Lady Alys welcomes Tej, who is self-conscious in the new knowledge that she actually _saw_ her husband being killed. She tells Tej about the Barrayaran memorial service, noting it isn’t always performed this regularly. Christos has set up a brazier, and Lady Alys fills it with scented wood and bark; she and Ivan add their previously-prepared hair clippings.
Lady Alys nodded to the plaque. “This is where my husband was shot down by Vordarian’s security forces. Nerve disruptors–poor Padma never had a chance. I’ll never forget the smell…burning hair, among other things. This ceremony always brings that back.” She grimaced. “Ivan was born not an hour later.”
“Where was his uterine replicator?” Tej asked.
Three faces turned toward hers; Lady Alys’s twisted in a wry humour. She touched her stomach. “Here, dear.”
Tej gasped in new and unexpected horror. “You mean Ivan Xav was a body birth?”
Lady Alys assures her it was quite normal for Barrayar at the time, and Ivan was particularly large and two weeks late, which he protests was not his fault. Her rescuers had taken her to an abandoned building to give birth, with Sergeant Bothari as midwife, and she had to bite on a dirty rag to keep from screaming out. Ivan is older now than Padma was then, and Alys only as old as Tej herself; Tej suddenly realizes why Lady Alys is so welcoming to someone else who’s lost members of their family. Illyan asks where he was at the time, and Lady Alys tells him he was smuggling out Admiral Kanzian.
Lady Alys asks Tej if she wishes to contribute some hair as well; surprised to be asked, she allows Lady Alys to clip off a lock of hair and add it. Ivan lights the wood chips and they watch it burn; as the smell of burning hair grows pungent, Lady Alys tells the story, of how her husband panicked after she went into labour and insisted on going to find someone to help with the birth. He was picked up by Vordarian’s men, fast-penta’ed and brought back to pick her up. Alys says she always blamed him for his cowardice in fleeing from the birth, more than his bravery in attempting to fight back once she was taken. Ivan changes the subject to how Koudelka got them out of the city in a grocery van.
Alys tells Tej she’d decided that, once Ivan was married, she’d leave the ceremony to him and his wife, because she feels like thirty-five years is enough mourning to do; and she’s tired of the memories and the emotions that go with them. Ivan says he didn’t realize that; it was just something they did, every year, from when he was very young, and he’d looked forward to going to the nearby bakery after it was done. The fire burns out, and Christos cleans up the remnants and stores the brazier away.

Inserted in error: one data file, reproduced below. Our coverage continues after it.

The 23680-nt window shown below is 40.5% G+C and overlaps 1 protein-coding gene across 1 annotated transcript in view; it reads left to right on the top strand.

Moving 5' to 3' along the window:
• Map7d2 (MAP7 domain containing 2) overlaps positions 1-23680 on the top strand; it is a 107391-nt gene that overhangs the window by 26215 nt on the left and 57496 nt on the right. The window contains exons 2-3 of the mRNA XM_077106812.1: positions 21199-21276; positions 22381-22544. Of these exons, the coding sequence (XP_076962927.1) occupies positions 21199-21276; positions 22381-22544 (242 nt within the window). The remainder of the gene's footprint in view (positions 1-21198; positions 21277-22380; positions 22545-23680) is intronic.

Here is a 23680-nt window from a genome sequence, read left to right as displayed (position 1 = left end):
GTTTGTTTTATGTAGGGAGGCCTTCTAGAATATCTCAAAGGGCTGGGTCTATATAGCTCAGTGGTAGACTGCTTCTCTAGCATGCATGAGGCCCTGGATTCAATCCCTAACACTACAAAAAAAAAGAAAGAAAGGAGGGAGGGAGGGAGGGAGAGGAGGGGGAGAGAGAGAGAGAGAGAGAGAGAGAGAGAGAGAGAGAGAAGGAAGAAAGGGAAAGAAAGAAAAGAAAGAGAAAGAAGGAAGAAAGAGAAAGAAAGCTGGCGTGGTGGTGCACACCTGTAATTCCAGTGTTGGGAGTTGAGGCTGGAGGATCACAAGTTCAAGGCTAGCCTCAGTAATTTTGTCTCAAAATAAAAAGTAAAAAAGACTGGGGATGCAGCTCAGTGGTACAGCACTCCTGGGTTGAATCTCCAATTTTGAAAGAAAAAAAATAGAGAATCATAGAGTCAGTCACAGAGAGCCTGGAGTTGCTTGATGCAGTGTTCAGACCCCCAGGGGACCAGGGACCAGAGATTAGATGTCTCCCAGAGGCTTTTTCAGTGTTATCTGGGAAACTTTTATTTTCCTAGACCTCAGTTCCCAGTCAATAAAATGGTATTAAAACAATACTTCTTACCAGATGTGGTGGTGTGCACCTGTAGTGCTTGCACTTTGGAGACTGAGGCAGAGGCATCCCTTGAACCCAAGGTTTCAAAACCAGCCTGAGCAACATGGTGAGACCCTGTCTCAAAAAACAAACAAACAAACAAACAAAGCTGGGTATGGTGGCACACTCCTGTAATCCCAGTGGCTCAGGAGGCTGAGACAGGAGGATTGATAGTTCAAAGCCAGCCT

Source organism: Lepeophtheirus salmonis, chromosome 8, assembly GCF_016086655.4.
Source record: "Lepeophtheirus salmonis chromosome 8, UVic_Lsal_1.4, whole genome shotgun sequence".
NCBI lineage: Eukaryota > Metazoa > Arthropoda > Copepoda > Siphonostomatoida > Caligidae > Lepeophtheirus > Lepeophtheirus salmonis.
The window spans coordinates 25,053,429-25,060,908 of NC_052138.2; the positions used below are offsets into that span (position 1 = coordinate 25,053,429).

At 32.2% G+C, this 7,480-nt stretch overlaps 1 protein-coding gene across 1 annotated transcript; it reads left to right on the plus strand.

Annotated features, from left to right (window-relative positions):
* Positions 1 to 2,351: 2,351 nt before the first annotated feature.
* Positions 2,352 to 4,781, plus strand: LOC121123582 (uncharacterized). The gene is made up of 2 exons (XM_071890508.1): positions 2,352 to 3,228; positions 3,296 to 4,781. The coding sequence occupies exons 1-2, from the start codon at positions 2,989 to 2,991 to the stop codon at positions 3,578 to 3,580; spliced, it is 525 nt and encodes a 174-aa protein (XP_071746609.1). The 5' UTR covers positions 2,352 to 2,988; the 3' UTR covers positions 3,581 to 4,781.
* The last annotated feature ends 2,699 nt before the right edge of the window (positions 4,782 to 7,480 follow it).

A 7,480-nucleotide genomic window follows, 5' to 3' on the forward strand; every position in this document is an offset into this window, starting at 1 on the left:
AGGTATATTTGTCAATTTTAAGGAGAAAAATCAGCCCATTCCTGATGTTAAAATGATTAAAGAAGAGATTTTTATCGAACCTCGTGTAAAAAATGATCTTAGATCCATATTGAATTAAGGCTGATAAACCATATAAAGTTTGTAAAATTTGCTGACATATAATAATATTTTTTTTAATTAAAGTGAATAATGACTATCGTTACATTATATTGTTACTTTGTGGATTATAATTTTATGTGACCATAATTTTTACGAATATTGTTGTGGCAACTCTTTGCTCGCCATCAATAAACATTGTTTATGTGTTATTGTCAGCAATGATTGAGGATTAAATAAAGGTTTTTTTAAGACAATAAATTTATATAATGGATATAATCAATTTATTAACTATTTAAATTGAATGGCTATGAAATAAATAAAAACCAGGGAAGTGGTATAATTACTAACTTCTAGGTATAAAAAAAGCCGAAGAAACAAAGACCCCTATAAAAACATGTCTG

Alys invites them back to her flat for breakfast, which they accept. On the drive Tej says that it must have been a morbid way to celebrate his birthday every year, and he says that they also tended to throw elaborate parties later in the day, until he became too old for them. When he entered the Imperial Service Academy, it felt like the end of childhood, but he’s not sure how mature some of the new ensigns are these days. What the ceremony did teach him was how unwise it was to get involved in politics, since it left him without a father. His mother hadn’t brought up some of those details before, though, and he wonders why, if it was such a bad memory, she’d had the plaque intalled in the first place, and why she hadn’t stopped years ago. Tej suggests that she may have just been waiting for the next generation to start.
I never did it myself, but I recall that, regularly, idiot junior high students would put some hair into a Bunsen burner because they’d heard that it stank. And it did, every time. (As did sulfur, ditto, so perhaps I got the two smells mixed up.) So I’d imagine that they would want some scent added to the wood to try to offset it. And I imagine it worked about as well as such things usually do. I thought that nerve disrupters did their damage directly to nerve tissue, though, so I wouldn’t have thought they’d actually burn anyone’s hair, but maybe there’s some kind of induction heating effect or something. Or maybe hair was burning for a different reason.
This chapter is another kind of story retelling, though, encapsulating a couple of chapters of Barrayar; though Tej of course is mostly ignorant of the events, it still gets repetitious to those of us who have read that book. That is one of the problems of later books in the series, especially one that’s trying to keep the books independent–there’s so much to sum up. I was noticing it already in Memory, but at least this book gets to skip a lot of the events which are only about Miles. Still, Alys, Ivan and Illyan between them have a fair amount of history to recall.
The backstory of Byerly, on the other hand, is almost too little, but it does explain how he ended up working for ImpSec and how he manages to maintain his cover, by getting arrested and “interrogated”. I’m not sure why bringing Ivan into things got him into such trouble, though; was it just Lady Alys throwing her weight around, or would any high Vor have been just as bad? Ivan’s clearance level is pretty high, considering all the stuff Miles got him involved in (thinking again of Memory here), so I’d think it would be better than somebody who was less in the know.
Another week, another chapter. Next week, another one? No promises of two, unless I find myself with a lot of extra time or something. Like if I suddenly gain the mutant ability to go without sleep, perhaps. Until then, keep those books in the air!